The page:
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==Third Mithridatic War (73-63 BC)==
Lucullus held several posts in Rome and in its Provinces and he gained a reputation as a competent and fair administrator. Meanwhile, Mithridates was able to regroup and fought a brief conflict with a Roman general, which is known as the Second Mithridatic war. The balance of power changed in the Roman East when Lucullus became an ally of Tigranes the Great, an Armenian monarch who established a large Empire that ranged from the Caucuses into modern Syria and east into Iraq. Mithridates once more attacked Roman allies in Asia Minor and quickly overran most of them in 73 AD. Lucullus as consul was sent with his co-consul in 70 BC to deal with the threat. His colleague blundered into a trap in Cynicus and was soon besieged by Mithridates. Lucullus responded quickly and soon surrounded the Pontic monarch’s army and inflicted a massive defeat on his forces. The Pontic monarch retreated into Armenia and went to the court of his ally Tigranes who was also his son-in-law. Lucullus took over the Pontic Kingdom and after Tigranes refused to hand over the Pontic king, the Romans invaded the Armenian Empire. The Romans besieged the Armenian capital Tigrancerta. The Armenian king who had been quelling a revolt returned to relieve the siege of his capital. Lucullus was outnumbered, and his enemy had assumed a defensive position. The Armenians cataphracts or heavy cavalry were the elite of Tigranes army and superior to the Roman cavalry<ref> Sherwin-White, Adrian N. (1994). "Lucullus, Pompey, and the East". In J. A. Crook; Andrew Lintott; Elizabeth Rawson. The Cambridge Ancient History IX: The Last Age of the Roman Republic, 146-43 BC. Cambridge: Cambridge University Press. p. 241 </ref>. Lucullus decided on a daring plan of attack. He ordered his infantry to advance over a hill and attacked the Armenian heavy cavalry in the rear.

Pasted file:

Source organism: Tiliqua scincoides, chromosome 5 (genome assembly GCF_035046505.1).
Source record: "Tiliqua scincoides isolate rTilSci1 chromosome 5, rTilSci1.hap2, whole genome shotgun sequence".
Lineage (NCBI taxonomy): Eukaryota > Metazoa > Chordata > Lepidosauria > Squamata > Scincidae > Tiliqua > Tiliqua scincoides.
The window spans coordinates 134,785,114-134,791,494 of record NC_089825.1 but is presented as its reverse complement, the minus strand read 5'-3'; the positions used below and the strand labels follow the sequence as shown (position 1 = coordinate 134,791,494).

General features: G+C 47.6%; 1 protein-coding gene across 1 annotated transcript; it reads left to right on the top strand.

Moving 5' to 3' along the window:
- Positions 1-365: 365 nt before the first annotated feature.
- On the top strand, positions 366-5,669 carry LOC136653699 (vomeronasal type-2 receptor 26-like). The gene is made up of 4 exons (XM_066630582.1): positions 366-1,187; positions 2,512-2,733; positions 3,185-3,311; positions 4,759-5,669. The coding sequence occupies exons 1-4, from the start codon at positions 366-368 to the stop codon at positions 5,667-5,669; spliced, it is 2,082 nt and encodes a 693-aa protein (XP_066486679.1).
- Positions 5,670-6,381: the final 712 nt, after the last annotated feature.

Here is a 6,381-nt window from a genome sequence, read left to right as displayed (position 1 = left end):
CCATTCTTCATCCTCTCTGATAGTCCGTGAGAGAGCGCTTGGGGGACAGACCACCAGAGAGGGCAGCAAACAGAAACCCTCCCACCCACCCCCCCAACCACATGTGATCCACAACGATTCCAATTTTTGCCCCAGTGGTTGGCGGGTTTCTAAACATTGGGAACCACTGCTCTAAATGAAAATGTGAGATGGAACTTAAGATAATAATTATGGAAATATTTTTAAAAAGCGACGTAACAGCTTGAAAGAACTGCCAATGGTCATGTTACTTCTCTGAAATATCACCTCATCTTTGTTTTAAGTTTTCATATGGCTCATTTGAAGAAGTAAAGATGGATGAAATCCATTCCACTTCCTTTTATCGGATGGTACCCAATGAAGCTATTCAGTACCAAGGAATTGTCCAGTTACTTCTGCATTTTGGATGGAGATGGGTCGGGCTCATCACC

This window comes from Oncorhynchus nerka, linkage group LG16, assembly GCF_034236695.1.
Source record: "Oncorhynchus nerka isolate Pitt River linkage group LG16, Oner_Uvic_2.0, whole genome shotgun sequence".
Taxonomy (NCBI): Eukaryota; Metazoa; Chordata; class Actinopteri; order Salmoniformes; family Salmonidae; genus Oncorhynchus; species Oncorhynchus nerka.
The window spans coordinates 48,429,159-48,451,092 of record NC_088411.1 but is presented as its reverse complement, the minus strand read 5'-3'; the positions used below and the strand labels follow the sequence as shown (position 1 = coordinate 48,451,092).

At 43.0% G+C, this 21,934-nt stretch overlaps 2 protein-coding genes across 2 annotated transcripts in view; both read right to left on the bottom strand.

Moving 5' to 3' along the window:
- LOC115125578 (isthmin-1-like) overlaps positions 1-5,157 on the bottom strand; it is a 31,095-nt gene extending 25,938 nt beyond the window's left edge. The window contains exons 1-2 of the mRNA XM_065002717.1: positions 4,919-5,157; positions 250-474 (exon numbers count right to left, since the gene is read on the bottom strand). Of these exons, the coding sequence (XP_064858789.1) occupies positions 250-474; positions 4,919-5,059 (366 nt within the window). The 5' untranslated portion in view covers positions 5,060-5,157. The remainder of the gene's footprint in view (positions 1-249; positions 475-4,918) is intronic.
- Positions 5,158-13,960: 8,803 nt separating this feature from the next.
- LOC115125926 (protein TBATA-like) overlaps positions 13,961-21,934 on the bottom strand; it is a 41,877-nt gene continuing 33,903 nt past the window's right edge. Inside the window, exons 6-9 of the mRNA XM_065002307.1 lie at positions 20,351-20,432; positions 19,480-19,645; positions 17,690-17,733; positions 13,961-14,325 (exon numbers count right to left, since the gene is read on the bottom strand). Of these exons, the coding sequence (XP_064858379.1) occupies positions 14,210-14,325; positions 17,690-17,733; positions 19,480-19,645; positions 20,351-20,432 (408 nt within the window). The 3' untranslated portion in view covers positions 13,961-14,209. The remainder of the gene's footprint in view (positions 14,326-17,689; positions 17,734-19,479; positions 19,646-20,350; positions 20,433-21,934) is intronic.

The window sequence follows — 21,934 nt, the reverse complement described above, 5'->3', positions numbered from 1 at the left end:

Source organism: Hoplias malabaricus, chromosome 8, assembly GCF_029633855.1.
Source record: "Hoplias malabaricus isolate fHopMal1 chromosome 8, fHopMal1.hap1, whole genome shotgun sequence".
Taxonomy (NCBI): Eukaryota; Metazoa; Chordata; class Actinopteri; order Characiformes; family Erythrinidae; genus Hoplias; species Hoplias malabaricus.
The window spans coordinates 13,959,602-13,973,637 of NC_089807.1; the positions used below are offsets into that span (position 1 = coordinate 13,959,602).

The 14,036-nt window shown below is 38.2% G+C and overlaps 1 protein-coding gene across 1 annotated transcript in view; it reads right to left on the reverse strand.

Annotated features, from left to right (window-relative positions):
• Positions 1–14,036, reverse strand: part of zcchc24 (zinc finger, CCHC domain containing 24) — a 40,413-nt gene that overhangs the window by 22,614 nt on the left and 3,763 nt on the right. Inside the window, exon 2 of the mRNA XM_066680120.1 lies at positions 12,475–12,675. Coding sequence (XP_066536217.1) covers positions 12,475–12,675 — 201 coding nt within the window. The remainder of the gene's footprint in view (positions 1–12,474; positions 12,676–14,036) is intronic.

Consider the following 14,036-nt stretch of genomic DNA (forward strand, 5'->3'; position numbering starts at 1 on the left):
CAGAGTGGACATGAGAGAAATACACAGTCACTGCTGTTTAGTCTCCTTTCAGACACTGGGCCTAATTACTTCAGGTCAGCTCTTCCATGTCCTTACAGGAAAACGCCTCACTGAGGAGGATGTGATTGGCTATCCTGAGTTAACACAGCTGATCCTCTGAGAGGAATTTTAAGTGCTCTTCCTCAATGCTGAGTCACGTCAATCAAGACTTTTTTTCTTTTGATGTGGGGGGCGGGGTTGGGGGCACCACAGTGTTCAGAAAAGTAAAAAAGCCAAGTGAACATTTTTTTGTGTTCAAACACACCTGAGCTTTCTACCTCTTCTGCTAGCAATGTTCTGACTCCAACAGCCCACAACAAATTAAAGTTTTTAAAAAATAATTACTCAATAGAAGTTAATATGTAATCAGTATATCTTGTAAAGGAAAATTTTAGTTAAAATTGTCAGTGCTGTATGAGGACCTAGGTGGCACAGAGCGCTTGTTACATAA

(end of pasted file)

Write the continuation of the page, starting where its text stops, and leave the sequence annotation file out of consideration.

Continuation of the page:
Lucullus army nearly annihilated the cataphracts and the Armenian infantry fled, but they were ridden down by the Roman cavalry. Lucullus has secured a remarkable victory and one that was studied throughout the centuries<ref>Keaveney, Arthur: Lucullus. A Life (London/New York: Routledge, 1992), p 119</ref>. He went on to inflict another crushing defeat on the Armenian king in what is now modern Iraq. However, Mithridates resourceful as ever returned to Pontus and defeated the Roman garrison at the battle of Zela. Some in Rome blamed Lucullus for this defeat and for his apparent inability to end the conflict. Plutarch in his biography stated that Pompey wanted the command of the army in the war against Mithridates and he conspired with others against Lucullus <ref>Plutarch, 7, 2</ref>. An ally of Pompey incited a mutiny in the army and this led to the recall of Lucullus. Pompey took over command of his army and he secured the final submission of Tigranes. He advanced into the Caucuses and Mithridates committed suicide when his own son betrayed him. Lucullus returned to Rome an extremely wealthy man and was excluded from public life by the Pompeian allies. He became a great builder and a patron of the arts and was renowned for his lavish lifestyle <ref> Sherwin, p 242 </ref>.
[[File: Mithridates VI Louvre.jpg |200px|thumb|left| A bust of Mithridates VI as Hercules]]